Businesses and individuals often want to buy or sell something over time. There are four items to consider when entering into a sale or purchase “over time.” First, if the sale includes a house or land with a house, it may be referred to as a “land contract,” which requires numerous legal requirements. Second, if the subject of the purchase is real estate that isn’t a house, the buyer and seller can agree to almost any terms they want. Third, if the subject of the purchase isn’t real estate, and it’s personal property, the buyer and seller can be flexible in terms as long as the personal property isn’t a retail item. Finally, every installment sale should be reviewed by the buyer and seller’s tax advisers.
When the time arises to make a decision about long-term healthcare, three steps should be taken. First, be sure that the family member facing care has an updated power of attorney and living will. Second, develop a financial plan with an attorney. Finally, work closely with the attorney regarding bills and asset transfers.
Ohio has several laws to govern pedestrian traffic, and many communities have their own additional laws and ordinances as well. Pedestrians must obey all pedestrian traffic-control signals. Sometimes people can become confused over how to handle pedestrians at intersections with stopped vehicular traffic.
When reading about trusts, it makes sense to replace “trust” with “rulebook.” The trustee of a rulebook is the manager of assets that have been made subject to the rules in the trust. The owner of the assets subject to the rules in the trust is called the beneficiary. Trusts can have multiple beneficiaries or successor beneficiaries. For most trusts, there is no rule that the trustee and beneficiary must be different people.
Some people may avoid helping others with the concern that they may make the situation worse. For this reason, the law often includes “good Samaritan” protections to people who are trying to help others. Ohio law is general and comprehensive when it comes to help during emergencies and disasters.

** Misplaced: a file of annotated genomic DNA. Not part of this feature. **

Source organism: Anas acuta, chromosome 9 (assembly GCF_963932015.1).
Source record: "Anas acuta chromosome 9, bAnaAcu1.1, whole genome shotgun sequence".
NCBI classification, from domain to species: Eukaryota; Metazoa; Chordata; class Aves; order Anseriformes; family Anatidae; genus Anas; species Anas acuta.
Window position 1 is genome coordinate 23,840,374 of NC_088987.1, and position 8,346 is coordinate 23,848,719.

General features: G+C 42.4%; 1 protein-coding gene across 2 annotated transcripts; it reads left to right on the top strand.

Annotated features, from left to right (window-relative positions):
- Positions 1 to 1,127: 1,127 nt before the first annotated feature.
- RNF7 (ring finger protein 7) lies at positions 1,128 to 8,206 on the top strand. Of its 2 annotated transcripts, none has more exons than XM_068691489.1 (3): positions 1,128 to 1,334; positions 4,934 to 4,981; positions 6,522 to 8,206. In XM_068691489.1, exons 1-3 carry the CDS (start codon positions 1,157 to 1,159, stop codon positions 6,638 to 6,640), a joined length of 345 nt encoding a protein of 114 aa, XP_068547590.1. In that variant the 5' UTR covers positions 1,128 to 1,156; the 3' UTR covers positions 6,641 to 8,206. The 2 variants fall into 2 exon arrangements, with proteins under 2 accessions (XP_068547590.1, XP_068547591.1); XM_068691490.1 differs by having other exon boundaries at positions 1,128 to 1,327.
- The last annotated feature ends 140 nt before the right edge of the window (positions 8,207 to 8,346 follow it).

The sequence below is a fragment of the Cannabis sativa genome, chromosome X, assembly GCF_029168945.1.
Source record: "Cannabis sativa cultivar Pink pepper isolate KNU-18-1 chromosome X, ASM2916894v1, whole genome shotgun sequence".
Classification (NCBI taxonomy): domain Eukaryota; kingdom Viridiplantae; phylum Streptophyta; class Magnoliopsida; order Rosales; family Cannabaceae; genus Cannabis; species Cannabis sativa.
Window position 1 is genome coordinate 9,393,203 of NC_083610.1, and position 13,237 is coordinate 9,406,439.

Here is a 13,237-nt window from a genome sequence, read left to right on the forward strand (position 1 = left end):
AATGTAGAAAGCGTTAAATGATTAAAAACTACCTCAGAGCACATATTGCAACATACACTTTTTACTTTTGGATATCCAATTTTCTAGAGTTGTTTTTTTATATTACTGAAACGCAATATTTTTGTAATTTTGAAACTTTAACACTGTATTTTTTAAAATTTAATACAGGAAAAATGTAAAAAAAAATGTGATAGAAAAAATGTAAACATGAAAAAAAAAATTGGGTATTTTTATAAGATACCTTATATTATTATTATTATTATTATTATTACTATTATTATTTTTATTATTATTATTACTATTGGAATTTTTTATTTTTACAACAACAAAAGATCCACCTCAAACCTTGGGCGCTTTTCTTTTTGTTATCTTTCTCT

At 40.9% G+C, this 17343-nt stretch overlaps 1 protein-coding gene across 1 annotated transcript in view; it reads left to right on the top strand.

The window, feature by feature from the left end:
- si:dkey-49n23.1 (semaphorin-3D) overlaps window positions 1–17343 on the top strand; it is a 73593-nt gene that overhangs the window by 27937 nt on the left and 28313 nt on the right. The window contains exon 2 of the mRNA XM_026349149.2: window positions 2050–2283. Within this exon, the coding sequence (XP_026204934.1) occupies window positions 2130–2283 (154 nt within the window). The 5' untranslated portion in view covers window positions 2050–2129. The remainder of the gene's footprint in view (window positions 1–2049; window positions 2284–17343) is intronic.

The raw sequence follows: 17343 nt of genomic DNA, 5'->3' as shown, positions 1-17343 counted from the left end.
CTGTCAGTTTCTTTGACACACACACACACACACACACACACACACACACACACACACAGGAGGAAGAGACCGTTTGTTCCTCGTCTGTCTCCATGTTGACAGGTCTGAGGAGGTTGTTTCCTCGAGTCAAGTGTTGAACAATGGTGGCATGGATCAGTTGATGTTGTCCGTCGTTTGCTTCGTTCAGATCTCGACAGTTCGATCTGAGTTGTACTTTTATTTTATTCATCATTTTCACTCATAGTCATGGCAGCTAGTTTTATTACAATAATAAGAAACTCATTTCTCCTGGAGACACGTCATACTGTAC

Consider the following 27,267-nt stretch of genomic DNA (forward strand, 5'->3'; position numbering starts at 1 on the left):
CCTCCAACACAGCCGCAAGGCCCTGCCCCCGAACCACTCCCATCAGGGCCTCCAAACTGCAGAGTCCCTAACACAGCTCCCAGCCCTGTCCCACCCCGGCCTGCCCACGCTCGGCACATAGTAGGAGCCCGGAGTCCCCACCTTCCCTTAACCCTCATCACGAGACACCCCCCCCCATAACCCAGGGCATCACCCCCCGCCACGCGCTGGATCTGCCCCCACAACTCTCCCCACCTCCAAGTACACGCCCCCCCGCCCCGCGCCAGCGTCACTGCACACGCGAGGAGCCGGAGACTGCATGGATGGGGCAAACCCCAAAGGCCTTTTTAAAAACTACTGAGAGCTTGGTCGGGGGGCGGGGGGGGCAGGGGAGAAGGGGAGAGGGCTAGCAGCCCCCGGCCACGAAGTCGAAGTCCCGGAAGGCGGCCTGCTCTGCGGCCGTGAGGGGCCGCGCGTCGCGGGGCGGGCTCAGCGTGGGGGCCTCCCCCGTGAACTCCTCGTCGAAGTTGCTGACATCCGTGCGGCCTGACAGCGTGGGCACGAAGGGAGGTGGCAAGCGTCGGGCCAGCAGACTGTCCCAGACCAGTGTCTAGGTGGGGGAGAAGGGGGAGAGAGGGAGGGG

Sometimes we wonder how far something can legally be stretched. When forming an LLC, some may wonder if there’s any way to protect assets from being used to satisfy legal responsibilities related to an accident or misdeed.
Legal protections, like a tape measure, include limits on how far they can be stretched.
While it’s difficult to warn against overpreparing, the issue with super-detailed planning is that any slight change in the situation can make the plan obsolete. The need to plan for our future should be balanced with the recognition that the future will be different from the present.
When someone is hired to do a job that they’re not qualified to perform, the result can be disappointing. There can be recovery, though, in many instances in which shoddy goods or services were provided.
Hiring the right professional from the start will ultimately save both time and money rather than getting stuck with cleaning up the mess from a poorly done job.
Limitations to the use of property fall into four, broad categories: neighbors, zoning, development and contracts.
First, we owe our neighbors certain duties. Second, many parts of Ohio are zoned. Third, development restrictions are similar to neighbor-respect restrictions. Finally, prior owners or we ourselves may have agreed to restrictions on the use of our property.
It’s difficult to watch parents lose their mental strength. Often, the loss of capacity to make decisions happens over time rather than overnight. Many parents will have good days and bad days.
A good day is an opportunity to have a loved one sign powers of attorney if that paperwork isn’t already in place.